The 7 Engagement Questions Every CEO Needs to Answer
I wrote The Workplace Engagement Solution with a commitment to define a practical and actionable response to disengagement. According to Gallup’s last global survey, about 87% of the world’s workers are disengaged. The consulting world treats employee engagement as a chronic illness. Surveys tell us how big the problem is. It is management’s fault. We give them loads of development and not much changes. This is because disengagement is such a pervasive problem that we cannot treat one segment of an organization and leave the rest to chance.
CEOs have a long history of turning culture over to human resources. It happens every day at organizations that are plodding along. But, we rarely see this in category leaders. CEOs like Bill Bechek at Bain, who prioritizes the development of all employees or Scott Scherr of Ultimate Software, who makes it a point to treat talent as members of the family and to make sure they have a sense of life balance. Engagement CEOs are far more rigorous and honest with themselves as other leaders who often are going through the motions just like the rest of the world’s disengaged workers. One of the CEOs that demonstrates this kind of rigorous and organizational honest is Adam Miller, the CEO of Cornerstone on Demand. When I interviewed Adam, it was clear that he answers the important culture questions continually.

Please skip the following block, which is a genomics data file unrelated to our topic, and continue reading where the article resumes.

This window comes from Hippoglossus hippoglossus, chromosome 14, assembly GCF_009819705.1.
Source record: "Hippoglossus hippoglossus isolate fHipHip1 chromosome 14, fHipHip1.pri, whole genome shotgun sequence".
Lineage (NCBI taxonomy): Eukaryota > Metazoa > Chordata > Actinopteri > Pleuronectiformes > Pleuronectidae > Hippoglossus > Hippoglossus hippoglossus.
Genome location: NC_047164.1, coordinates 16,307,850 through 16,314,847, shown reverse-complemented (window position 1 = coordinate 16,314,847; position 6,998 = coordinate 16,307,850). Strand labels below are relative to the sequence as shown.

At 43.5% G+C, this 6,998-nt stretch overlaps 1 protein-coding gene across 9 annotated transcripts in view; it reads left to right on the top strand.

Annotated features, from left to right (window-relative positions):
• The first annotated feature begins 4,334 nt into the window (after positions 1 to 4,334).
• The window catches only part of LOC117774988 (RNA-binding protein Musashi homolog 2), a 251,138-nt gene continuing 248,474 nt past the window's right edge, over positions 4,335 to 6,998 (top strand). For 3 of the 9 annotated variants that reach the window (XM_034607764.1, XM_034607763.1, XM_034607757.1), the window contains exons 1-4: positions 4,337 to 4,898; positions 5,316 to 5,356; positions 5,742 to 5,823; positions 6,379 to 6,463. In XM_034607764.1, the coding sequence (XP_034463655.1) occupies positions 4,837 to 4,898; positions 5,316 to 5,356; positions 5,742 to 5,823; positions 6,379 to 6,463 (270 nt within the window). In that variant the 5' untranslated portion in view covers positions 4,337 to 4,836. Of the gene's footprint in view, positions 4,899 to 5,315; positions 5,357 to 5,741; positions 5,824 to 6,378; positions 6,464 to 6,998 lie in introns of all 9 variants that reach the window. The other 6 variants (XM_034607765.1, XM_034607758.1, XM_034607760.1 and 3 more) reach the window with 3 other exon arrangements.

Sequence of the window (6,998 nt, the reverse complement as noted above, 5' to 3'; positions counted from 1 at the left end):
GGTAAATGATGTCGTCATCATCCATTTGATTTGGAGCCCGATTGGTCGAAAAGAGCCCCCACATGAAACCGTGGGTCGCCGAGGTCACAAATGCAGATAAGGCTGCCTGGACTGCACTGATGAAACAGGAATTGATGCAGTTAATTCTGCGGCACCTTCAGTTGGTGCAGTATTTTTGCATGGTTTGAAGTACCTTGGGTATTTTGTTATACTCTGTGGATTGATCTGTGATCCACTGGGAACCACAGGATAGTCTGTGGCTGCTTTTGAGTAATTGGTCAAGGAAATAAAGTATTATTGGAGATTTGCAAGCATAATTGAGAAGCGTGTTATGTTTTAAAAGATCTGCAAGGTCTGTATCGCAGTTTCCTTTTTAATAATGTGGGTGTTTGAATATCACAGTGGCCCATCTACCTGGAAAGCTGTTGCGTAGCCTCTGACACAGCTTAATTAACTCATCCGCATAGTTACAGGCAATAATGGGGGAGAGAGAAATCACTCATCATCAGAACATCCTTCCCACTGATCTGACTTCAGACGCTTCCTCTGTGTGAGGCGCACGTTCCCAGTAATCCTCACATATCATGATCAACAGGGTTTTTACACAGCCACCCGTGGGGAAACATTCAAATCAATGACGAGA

For a CEO who is ready to lead a fully engaged culture, answering these questions can lead the way:
- What kind of employer brand will fulfill our vision?
- What are the values, central competencies, and style of our ideal employees?
- When people hear our organization’s name, how do we want them to envision our people?
- How effective is our workforce with continuous learning? What do they bring to the organization as a result?
- What is the current “engagement state” of our managers and how will we improve that?
- What are the various forms of my own personal bias?
- How will I orchestrate the change and engagement solution in my organization?
My readers know that I advocate viewing employee engagement as synonymous with the commitment and ability to change. We cannot have one without the other. Authentic personal change involves a certain degree of discomfort. Any sober alcoholic or addict can articulate what that looks like. But, when we expand the dynamics of personal change to a workforce, only a CEO can establish the kind of accountability necessary to transform the culture.
We have been in the business of personal change for 27 years. When I introduce new ideas to individuals and organizations, I find it is valuable to suggest they look at each concept as if it “might not be true.” Instead, try the ideas on for a few days and see where they lead you. If it turns out to be a bunch of foolishness, throw it away. As a result, many of our participant’s lives have changed because they tried on a new concept for 48 hours.
This is what I suggest here. If you are a CEO or business owner, give 48 hours to answering these questions.
See where your answers lead.
(C) Copyright, 2017, David Harder – (All Rights Reserved)
Buy a copy of David’s new book The Workplace Engagement Solution here.